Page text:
Hurricane Florence lashes Carolinas, residents share first, harrowing videos of storm's fury

The first images from inside Hurricane Florence's assault on North Carolina emerged Friday morning, as the residents closest to the chaos posted stunning videos of massive rivers forming where highways had been and flood waters rising up the sides of homes.
As the driving rain and pounding winds reached land Friday, a few of the locals who decided to ride out the storm reached for their cameras to capture Florence's fury from a firsthand perspective.
Although several communities along the coast had mandatory evacuation orders, many people still chose to stay behind, putting them in a prime position to shoot and post videos of the terrifying onslaught.
Twitter user Natasha Patterson shared video of flooding in New Bern, North Carolina on social media. 
"Yeah, it's deep out there," a man says in the video. "I'm not sure what's that floating down there, but it's big. That could do some destruction." 
Artist Sarah Loeffler Misch shared several videos of the rising waters in Avon, North Carolina – part of the Outer Banks.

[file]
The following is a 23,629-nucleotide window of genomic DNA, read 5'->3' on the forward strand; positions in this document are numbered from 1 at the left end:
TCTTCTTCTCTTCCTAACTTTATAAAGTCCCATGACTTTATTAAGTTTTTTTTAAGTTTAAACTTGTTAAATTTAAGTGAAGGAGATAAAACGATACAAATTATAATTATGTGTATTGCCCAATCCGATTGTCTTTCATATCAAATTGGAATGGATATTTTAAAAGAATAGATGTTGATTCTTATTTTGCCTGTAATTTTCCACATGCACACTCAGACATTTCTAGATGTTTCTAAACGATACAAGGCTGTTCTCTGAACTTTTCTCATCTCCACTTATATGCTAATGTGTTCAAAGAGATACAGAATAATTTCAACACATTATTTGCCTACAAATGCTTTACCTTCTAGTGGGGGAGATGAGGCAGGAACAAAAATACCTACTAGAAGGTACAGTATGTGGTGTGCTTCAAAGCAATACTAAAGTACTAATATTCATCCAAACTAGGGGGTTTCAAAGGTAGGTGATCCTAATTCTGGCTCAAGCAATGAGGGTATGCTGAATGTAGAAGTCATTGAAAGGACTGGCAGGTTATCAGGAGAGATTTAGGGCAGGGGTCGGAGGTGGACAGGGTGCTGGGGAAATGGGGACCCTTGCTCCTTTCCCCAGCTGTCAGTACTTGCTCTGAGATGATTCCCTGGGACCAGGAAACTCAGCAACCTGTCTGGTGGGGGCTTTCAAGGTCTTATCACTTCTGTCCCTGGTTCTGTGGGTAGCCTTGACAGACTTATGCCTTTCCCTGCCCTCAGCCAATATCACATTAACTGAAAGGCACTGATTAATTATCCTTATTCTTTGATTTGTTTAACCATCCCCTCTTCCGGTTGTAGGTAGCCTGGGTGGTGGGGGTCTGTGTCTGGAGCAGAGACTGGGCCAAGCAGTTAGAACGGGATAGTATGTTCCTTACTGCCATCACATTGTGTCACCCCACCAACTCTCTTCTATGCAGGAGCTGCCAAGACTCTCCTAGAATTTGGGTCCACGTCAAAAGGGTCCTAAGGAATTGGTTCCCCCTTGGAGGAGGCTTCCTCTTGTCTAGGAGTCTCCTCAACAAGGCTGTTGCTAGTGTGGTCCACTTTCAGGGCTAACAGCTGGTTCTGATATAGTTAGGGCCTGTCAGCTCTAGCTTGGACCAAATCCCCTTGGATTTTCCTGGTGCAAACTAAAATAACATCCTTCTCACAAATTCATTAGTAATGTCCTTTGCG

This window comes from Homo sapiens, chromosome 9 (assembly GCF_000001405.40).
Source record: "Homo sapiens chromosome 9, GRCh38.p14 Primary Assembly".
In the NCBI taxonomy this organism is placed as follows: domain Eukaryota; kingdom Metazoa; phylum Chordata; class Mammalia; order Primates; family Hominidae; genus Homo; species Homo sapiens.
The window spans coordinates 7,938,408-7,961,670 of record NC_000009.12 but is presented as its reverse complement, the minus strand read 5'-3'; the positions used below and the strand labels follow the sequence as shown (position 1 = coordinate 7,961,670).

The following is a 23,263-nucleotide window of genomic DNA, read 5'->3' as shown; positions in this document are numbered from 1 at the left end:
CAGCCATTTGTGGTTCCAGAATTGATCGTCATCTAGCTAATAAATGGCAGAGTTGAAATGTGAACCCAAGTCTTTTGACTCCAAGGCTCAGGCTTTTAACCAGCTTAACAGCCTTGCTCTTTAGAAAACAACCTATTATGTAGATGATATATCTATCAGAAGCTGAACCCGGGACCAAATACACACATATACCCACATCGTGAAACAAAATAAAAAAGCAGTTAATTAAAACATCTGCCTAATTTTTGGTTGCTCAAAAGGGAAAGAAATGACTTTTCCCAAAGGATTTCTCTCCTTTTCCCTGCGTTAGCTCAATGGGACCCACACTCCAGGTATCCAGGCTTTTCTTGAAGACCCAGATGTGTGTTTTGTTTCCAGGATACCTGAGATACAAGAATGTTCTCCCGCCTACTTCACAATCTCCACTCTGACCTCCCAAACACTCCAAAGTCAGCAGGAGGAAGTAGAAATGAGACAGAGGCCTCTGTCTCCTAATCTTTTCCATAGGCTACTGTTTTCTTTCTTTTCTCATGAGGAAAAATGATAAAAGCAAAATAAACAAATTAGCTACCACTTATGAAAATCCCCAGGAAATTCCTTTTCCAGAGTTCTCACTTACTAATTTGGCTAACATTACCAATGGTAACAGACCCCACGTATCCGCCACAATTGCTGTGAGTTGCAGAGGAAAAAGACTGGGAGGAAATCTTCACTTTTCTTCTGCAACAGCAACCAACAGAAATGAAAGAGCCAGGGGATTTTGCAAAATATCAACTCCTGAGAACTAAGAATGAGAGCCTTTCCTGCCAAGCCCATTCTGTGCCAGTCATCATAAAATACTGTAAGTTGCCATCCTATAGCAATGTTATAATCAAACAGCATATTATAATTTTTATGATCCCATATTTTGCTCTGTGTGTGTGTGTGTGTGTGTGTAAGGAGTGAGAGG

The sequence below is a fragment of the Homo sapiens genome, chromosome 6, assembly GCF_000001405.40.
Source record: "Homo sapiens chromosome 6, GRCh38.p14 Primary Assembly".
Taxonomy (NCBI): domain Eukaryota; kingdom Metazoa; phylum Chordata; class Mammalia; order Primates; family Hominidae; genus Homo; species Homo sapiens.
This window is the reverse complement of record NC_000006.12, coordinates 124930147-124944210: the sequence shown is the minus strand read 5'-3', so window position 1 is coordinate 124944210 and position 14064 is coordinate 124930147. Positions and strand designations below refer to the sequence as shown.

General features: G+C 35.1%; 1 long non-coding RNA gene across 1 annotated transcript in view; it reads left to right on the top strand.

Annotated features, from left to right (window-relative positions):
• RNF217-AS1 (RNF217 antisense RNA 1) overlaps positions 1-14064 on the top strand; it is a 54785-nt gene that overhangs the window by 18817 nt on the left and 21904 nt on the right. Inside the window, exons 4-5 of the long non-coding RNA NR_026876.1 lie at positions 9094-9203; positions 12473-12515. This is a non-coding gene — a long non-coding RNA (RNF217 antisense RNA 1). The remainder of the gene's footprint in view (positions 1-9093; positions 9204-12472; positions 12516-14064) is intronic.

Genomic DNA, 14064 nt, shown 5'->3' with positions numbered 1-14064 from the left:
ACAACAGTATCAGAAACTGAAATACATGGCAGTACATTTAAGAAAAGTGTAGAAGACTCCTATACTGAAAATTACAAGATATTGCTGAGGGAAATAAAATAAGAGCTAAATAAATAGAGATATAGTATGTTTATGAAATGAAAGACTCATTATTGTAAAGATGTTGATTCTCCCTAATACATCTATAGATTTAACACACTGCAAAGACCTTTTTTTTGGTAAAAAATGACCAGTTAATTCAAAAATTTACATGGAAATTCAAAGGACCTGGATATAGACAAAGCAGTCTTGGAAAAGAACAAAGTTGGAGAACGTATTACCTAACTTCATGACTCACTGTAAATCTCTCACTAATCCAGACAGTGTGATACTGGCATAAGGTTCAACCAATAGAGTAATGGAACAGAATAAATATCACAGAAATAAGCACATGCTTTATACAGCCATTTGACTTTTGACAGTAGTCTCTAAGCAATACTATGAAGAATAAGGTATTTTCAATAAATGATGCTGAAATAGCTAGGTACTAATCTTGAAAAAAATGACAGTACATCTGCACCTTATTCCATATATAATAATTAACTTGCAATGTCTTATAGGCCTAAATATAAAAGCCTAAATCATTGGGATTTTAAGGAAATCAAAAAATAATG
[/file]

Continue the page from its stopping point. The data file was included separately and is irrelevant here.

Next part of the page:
Also in Avon, photographer Jason Cole captured video of a powerful storm surge overtaking sand dunes. 
One woman tweeted a video taken by her neighbor, Amy Johnson, showing flood waters in Belhaven, North Carolina, rising up to the windows of a house. The flooding was caused by overflow from the Pungo River, she wrote.
Floodwaters rise above ground floor of house in Belhaven, North Carolina as Hurricane Florence hits the state.
WeatherNation also shared a video of massive flooding in New Bern.
David Rankin shared a photo of the Cajun Navy helping save people from the floods in New Bern.
Storm chaser Jeff Piotrowski posted photos of downed trees in Wrightsville Beach and a toppled gas station awning in Wilmington. 
Sandie Orsa is waiting out Hurricane Florence in a hotel in Wilmington. She told The Associated Press the power went out as the storm hit. 
"Very eerie, the wind howling, the rain blowing sideways, debris flying," Orsa said.
Another Twitter user posted shared video footage of a ravaging Neuse River in North Carolina.
With maximum sustained winds of 90 mph, the National Hurricane Center said Florence was producing hurricane-force winds that extended outward up to 80 miles from the storm’s center.
As the storm widens – and lingers – Florence has increased potential to produce tornadoes, flash flooding, mudslides and a catastrophic storm surge.
In New Bern, about 150 people waited to be rescued from flooding on the Neuse River, local officials said. The city said two Federal Emergency Management Agency teams were working on swift-water rescues, and more were on the way.